Regarding the fast dump option: I've done that plenty too - However... my preference is to tension the luff with a multi part halyard (having just a simple tie down for the tack) As such there is a certain amount of friction inherent in an out running halyard which slows the 'fall' to something that is not inconsistent with hands on the luff controlling from there.
    The flip side to this is that when the yard is unhooked (I use a traveller) the weight of the multipart halyard and block aloft will send the traveller to the top of the mast the instant it's let go. It then needs a little loop of light line to hold it down for when the sail is detached.
    Did that make any sense at all?
    Last edited by Mikey Floyd; 02-23-2020 at 12:34 AM.

  14. #84
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    Jun 2003
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    Default Re: Taming the Balanced Lug Yard

    Generally as long as you are somewhere near head to wind you can just let it go. It doesn't come down all that fast if it's blowing, and it will land in the boat. I have done it a hundred times, stopping it by the luff or checking it with the halyard works.
    I tried the lazy jacks and other assorted stuff and ended up leaving it all on the beach. It was a small sail, only 100 feet or so.
    The worst was when I was overwhelmed outside Monterey Bay and out in the Pacific (which is about like crossing the street going from calm to pandemonium) I let the mainsheet run free (no stopper knots in small craft) and dropped everything down over the bow! That trick of letting the sheets fly saved me. 30 knots and 15 foot waves from one minute to the next is nothing to trifle with in an open boat. Really I was young and fearless (read, "stupid") and today I like decks and combings!

  15. #85
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    Default Re: Taming the Balanced Lug Yard

    Quote Originally Posted by Mikey Floyd View Post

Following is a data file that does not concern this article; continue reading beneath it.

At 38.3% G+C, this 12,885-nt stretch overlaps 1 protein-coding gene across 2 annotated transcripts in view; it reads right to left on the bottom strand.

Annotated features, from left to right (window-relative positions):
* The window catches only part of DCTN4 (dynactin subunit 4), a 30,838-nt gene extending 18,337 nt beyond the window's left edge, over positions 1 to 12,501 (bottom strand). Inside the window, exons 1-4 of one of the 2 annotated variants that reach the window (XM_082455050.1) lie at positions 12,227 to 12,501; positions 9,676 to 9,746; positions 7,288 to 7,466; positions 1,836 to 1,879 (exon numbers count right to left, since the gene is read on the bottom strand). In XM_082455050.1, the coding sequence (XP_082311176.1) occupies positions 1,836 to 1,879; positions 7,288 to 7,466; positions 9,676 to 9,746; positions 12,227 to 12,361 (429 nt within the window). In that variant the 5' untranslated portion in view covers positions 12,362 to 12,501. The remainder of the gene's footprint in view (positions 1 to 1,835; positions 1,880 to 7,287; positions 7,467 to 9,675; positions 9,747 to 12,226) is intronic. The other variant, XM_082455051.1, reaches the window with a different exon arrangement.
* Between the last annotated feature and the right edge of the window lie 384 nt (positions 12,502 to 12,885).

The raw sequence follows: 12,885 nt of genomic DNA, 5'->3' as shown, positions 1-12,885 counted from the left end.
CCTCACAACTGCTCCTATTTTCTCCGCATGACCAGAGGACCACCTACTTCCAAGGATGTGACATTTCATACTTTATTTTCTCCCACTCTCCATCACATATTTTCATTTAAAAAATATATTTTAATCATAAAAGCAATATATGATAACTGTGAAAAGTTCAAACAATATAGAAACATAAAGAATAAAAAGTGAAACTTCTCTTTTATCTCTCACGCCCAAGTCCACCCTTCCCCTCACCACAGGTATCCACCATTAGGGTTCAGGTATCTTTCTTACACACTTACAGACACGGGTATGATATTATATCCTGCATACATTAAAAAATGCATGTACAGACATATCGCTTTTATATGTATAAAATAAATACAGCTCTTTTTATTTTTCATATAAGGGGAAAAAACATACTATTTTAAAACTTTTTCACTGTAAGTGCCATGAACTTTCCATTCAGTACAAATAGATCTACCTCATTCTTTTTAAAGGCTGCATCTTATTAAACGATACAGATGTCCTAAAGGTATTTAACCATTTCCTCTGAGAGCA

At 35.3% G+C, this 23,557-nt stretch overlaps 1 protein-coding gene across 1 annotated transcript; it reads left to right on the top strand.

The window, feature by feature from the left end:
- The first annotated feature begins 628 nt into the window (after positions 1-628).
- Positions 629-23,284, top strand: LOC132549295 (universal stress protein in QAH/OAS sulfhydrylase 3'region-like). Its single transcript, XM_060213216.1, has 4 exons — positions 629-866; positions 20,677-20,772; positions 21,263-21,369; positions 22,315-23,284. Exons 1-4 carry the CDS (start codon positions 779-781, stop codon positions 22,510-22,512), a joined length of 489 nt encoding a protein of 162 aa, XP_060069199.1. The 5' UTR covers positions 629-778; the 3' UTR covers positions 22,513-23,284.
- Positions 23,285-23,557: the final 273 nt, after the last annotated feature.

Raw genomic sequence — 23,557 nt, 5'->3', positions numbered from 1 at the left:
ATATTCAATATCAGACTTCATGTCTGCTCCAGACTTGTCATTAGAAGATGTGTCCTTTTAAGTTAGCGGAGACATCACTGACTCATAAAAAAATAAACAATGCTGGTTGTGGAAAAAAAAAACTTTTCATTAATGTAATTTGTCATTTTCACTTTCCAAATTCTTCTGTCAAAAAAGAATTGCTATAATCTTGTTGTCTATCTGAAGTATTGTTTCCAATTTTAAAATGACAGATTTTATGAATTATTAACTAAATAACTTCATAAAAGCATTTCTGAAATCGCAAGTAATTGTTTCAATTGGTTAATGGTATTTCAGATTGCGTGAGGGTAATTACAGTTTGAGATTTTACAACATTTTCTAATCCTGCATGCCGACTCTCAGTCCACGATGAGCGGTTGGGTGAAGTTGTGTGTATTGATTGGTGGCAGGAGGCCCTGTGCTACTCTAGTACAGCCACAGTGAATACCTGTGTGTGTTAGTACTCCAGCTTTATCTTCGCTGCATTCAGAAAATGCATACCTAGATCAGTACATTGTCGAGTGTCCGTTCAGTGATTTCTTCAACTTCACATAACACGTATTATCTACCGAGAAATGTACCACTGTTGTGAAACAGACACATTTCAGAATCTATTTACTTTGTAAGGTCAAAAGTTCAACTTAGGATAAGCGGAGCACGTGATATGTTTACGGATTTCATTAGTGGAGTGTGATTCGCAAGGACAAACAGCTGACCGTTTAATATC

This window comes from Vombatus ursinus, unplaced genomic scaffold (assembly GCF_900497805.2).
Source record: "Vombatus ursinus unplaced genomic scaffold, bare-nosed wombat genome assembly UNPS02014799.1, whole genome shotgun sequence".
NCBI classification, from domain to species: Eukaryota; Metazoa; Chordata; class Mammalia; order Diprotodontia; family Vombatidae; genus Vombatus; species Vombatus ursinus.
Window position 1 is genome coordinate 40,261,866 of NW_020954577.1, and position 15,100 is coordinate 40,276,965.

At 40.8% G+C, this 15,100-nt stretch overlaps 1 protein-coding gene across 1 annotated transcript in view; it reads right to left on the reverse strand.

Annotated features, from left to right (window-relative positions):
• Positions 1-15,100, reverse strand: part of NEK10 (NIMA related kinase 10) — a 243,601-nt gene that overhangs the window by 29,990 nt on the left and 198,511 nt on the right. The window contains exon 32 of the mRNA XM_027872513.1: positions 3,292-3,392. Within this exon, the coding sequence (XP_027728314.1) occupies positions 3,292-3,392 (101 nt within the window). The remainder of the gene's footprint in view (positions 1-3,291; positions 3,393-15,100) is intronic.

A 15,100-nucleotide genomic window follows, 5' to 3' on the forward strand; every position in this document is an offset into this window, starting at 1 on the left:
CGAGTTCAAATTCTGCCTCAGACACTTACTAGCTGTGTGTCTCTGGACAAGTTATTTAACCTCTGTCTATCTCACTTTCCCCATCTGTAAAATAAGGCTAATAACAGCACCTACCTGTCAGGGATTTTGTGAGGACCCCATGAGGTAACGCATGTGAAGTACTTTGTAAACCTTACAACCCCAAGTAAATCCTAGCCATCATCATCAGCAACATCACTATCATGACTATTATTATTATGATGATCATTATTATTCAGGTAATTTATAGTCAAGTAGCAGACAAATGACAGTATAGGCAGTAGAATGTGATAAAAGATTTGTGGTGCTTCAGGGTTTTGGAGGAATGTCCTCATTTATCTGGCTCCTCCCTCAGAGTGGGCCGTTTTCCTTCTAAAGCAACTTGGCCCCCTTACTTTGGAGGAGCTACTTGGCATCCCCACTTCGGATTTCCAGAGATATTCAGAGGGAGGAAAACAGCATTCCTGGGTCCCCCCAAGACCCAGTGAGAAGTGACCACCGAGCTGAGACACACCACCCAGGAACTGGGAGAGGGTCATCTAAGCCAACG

Agreed - One hand on the luff when lowering to keep the yard peaked up somewhat. I can confirm from experience that this works easily and simply up to 170sq/ft, and I see no reason why it wouldn't work well above that size too.

    Raising sail just haul up quickly, at a rate that keeps the yard roughly horizontal.
    Another thought: when raising the sail, I usually use my left hand to first lift the yard (pretty much peaked up at the normal sailing angle, NOT horizontal) until it's above my shoulder. Then I use my right hand to take the slack out of the halyard and hoist away from there. By the time the yard is that high and you keep hoisting, the yard stays much more peaked up and thrashes around less. It just seems a bit less messy and hectic than hoisting away with the yard horizontal. Less mess is always good in a small boat!

    Tom
    You don't have to be prepared as long as you're willing to suffer the consequences.

    www.tompamperin.com

  16. #86
    Join Date
    Oct 1999
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    Hamden CT USA
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    5,728

    Default Re: Taming the Balanced Lug Yard

    I'm reading this thread with great interest as the problems/ solutions will be mine this coming season. For now my plan is to have all the lines leading to a center console/thwart. This includes the down haul, halyard, and a paired topping lift with lazyjacks.
    I like the idea of staying in reach of all control lines and the tiller within easy reach and not dancing fwd or aft to control things. Maybe a pie in the sky attitude. So I have a lot of lines to toy with but it worked fine on my former boat but she was sprit rigged.

    The C.board will be a 3 part tackle ( double and single blocks)to raise and lower instead of the lever the boat came with also belayed at the center thwart /console. .
    JD
    Senior Ole Salt # 650

  17. #87
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    Default Re: Taming the Balanced Lug Yard

    I've been reading "Sailing Drifters" by Edgar March, and among the many photos is the one below. The caption:

    "FRENCH LUGGER AT RAMSGATE
    Note: Standing lug on mainmast sheeting to iron horse on tafrail, and the curious peak halyard on foreyard."
    This curious peak halyard is pretty exactly what I've been using on my little lugger, and what has been discussed here on and off. I can't imagine dropping a yard that size with no real control over the peak. But to March's British eye, it was an unknown and odd item.


    French lugger.jpg
    -Dave